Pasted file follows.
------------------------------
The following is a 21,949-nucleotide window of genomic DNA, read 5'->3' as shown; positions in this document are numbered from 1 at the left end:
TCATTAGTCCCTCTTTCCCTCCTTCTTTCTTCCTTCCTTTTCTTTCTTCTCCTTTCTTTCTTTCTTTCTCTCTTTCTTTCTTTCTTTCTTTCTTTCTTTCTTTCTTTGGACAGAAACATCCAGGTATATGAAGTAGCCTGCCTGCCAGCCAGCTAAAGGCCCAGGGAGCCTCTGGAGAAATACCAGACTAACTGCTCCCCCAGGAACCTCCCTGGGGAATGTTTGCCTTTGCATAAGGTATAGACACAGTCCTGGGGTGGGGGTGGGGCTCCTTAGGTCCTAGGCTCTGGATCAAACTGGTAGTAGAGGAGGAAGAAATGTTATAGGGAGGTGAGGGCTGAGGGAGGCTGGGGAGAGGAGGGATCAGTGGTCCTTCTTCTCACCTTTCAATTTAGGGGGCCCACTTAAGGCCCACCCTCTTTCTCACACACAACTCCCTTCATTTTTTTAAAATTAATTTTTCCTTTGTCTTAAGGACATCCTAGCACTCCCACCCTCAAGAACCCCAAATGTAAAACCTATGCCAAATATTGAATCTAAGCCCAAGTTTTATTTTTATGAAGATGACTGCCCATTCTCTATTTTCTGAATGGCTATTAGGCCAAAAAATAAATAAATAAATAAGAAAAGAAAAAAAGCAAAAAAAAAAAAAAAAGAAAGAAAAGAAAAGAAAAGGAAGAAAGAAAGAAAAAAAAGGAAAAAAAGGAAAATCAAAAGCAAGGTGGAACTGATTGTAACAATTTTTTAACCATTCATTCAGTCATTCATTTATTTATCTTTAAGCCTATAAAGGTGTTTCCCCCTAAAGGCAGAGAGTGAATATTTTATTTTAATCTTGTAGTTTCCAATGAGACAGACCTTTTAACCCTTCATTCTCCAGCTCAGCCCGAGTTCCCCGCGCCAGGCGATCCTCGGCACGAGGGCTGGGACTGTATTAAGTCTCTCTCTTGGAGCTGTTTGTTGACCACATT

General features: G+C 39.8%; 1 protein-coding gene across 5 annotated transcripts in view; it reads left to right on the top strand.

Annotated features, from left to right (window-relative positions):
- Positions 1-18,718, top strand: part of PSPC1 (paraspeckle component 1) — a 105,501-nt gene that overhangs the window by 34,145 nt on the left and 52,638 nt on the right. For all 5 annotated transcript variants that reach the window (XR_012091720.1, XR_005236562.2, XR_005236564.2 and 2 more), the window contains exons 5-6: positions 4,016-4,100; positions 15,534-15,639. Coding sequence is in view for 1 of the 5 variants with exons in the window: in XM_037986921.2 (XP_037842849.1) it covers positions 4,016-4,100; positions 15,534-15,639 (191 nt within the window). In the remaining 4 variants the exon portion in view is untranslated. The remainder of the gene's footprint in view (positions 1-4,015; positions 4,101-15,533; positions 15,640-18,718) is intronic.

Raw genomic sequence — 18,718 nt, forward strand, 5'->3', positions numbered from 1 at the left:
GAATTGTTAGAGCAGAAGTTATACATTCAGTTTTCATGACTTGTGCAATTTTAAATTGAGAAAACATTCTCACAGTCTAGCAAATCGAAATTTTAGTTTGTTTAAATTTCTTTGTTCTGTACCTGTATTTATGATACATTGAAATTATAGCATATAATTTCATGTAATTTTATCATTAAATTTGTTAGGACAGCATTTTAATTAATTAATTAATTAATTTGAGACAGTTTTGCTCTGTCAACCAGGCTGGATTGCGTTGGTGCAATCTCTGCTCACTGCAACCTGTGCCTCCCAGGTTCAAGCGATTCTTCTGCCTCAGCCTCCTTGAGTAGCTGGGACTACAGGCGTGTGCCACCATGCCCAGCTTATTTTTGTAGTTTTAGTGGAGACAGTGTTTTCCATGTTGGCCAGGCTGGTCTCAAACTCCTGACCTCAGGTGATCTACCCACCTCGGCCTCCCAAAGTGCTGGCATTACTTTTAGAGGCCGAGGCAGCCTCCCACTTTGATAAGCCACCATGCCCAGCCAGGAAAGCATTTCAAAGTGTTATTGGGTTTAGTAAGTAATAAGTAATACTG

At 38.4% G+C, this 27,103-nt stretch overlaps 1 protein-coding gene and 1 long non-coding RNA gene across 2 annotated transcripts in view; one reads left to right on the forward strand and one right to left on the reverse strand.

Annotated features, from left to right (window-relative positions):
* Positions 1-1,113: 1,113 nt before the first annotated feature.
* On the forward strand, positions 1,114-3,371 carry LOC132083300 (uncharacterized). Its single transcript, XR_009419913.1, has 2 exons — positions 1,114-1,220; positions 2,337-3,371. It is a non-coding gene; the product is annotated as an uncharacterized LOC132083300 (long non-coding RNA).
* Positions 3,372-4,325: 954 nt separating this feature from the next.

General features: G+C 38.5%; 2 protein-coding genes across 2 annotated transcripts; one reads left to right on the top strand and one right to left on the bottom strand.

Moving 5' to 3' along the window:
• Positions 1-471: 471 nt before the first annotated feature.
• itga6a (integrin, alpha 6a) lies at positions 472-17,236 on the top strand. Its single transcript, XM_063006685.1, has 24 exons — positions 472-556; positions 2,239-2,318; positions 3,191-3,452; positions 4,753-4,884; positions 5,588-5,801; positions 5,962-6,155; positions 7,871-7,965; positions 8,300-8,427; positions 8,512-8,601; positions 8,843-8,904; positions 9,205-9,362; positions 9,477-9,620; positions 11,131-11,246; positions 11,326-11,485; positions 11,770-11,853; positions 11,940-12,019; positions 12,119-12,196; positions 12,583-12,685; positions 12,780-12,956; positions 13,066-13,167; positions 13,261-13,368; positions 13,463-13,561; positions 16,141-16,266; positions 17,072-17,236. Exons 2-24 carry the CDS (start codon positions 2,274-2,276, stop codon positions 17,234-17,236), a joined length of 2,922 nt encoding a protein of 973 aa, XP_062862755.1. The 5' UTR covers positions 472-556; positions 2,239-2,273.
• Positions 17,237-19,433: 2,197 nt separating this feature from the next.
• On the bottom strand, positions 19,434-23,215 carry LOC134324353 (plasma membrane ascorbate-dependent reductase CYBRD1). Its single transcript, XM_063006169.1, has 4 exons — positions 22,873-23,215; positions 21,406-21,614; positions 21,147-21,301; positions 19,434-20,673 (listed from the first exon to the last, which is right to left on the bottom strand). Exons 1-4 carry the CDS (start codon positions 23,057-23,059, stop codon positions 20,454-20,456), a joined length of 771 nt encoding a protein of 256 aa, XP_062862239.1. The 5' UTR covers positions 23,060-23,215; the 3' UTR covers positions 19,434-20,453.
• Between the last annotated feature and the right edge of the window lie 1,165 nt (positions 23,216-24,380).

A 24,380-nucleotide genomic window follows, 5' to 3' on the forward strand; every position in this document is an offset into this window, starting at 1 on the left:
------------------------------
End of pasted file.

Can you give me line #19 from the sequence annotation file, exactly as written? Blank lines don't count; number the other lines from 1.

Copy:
• Between the last annotated feature and the right edge of the window lie 1,165 nt (positions 23,216-24,380).